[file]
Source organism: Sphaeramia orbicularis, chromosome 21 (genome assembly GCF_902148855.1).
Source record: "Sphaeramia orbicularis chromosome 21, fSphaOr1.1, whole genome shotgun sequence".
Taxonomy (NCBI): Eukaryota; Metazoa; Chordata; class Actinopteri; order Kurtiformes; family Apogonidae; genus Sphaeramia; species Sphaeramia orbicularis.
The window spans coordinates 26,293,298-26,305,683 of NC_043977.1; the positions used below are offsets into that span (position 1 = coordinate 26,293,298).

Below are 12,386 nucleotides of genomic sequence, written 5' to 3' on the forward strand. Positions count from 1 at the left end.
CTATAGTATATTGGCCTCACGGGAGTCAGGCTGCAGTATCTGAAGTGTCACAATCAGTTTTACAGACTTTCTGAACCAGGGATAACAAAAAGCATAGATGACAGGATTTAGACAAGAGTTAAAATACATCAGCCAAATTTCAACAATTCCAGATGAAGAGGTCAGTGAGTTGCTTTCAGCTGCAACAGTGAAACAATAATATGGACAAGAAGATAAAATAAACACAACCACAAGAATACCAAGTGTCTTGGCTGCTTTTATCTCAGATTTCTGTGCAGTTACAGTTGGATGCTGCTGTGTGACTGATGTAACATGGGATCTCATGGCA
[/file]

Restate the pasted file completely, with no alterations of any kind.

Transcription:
Source organism: Sphaeramia orbicularis, chromosome 21 (genome assembly GCF_902148855.1).
Source record: "Sphaeramia orbicularis chromosome 21, fSphaOr1.1, whole genome shotgun sequence".
Taxonomy (NCBI): Eukaryota; Metazoa; Chordata; class Actinopteri; order Kurtiformes; family Apogonidae; genus Sphaeramia; species Sphaeramia orbicularis.
The window spans coordinates 26,293,298-26,305,683 of NC_043977.1; the positions used below are offsets into that span (position 1 = coordinate 26,293,298).

Below are 12,386 nucleotides of genomic sequence, written 5' to 3' on the forward strand. Positions count from 1 at the left end.
CTATAGTATATTGGCCTCACGGGAGTCAGGCTGCAGTATCTGAAGTGTCACAATCAGTTTTACAGACTTTCTGAACCAGGGATAACAAAAAGCATAGATGACAGGATTTAGACAAGAGTTAAAATACATCAGCCAAATTTCAACAATTCCAGATGAAGAGGTCAGTGAGTTGCTTTCAGCTGCAACAGTGAAACAATAATATGGACAAGAAGATAAAATAAACACAACCACAAGAATACCAAGTGTCTTGGCTGCTTTTATCTCAGATTTCTGTGCAGTTACAGTTGGATGCTGCTGTGTGACTGATGTAACATGGGATCTCATGGCA